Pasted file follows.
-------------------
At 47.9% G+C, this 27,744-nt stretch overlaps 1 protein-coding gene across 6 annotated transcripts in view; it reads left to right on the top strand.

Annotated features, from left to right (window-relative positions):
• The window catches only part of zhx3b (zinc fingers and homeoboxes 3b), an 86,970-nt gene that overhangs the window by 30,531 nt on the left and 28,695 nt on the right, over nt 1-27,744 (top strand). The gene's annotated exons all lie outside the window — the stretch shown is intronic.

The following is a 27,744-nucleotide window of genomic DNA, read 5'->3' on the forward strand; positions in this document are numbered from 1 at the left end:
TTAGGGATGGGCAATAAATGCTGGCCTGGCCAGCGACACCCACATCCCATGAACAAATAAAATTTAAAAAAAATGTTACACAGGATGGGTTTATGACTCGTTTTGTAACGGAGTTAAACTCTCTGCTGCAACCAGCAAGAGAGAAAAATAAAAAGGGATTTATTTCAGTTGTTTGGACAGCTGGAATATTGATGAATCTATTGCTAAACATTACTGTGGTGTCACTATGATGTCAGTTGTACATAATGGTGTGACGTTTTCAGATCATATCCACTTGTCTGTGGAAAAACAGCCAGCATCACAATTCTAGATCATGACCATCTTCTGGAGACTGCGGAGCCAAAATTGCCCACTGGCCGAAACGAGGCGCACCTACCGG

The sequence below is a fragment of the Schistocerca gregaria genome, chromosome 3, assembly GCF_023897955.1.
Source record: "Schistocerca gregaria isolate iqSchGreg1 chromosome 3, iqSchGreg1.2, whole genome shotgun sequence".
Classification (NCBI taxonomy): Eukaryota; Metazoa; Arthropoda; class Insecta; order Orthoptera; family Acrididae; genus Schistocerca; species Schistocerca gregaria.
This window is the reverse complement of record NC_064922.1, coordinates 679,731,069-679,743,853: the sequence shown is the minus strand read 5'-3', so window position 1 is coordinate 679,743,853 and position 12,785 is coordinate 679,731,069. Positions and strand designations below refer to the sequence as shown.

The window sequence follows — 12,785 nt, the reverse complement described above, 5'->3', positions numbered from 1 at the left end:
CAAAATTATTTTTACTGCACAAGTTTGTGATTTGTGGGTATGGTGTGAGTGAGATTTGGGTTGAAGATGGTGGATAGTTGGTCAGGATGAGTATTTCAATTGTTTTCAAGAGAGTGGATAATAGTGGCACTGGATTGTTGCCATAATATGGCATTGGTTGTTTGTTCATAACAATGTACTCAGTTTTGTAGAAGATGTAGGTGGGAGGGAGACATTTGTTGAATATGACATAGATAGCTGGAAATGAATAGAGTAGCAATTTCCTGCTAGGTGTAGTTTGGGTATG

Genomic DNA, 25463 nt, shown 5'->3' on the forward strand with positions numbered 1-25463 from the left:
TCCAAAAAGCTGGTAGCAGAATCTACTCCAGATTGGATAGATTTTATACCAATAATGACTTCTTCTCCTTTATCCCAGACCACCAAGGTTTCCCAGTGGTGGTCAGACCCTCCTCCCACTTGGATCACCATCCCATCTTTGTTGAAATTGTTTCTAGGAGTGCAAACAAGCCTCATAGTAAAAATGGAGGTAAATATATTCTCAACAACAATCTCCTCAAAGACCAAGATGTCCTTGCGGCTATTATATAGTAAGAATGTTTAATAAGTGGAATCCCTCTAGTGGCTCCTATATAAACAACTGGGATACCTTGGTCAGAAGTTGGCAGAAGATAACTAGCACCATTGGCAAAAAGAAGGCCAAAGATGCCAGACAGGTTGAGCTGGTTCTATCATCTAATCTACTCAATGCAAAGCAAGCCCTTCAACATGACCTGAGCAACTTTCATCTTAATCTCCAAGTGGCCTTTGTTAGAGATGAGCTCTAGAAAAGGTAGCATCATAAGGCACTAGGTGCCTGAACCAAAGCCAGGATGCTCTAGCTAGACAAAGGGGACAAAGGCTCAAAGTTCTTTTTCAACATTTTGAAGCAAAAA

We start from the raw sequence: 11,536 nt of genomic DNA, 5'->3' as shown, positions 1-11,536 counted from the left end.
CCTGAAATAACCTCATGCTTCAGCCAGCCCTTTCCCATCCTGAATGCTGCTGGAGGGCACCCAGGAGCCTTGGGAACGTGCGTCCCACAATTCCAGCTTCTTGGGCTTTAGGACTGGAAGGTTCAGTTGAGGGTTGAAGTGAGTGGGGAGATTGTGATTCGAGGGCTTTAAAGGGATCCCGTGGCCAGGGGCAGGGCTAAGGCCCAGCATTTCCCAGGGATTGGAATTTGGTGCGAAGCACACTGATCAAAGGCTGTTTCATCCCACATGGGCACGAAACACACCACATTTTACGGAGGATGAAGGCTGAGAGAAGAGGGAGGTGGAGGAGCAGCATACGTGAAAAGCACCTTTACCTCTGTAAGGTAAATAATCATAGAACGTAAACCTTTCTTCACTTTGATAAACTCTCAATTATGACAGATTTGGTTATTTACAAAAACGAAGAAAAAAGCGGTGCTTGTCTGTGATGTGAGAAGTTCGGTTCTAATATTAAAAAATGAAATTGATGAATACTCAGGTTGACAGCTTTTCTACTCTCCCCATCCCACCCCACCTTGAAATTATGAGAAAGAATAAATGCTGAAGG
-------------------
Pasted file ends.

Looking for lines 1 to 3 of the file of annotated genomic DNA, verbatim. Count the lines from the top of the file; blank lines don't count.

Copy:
At 47.9% G+C, this 27,744-nt stretch overlaps 1 protein-coding gene across 6 annotated transcripts in view; it reads left to right on the top strand.

Annotated features, from left to right (window-relative positions):
• The window catches only part of zhx3b (zinc fingers and homeoboxes 3b), an 86,970-nt gene that overhangs the window by 30,531 nt on the left and 28,695 nt on the right, over nt 1-27,744 (top strand). The gene's annotated exons all lie outside the window — the stretch shown is intronic.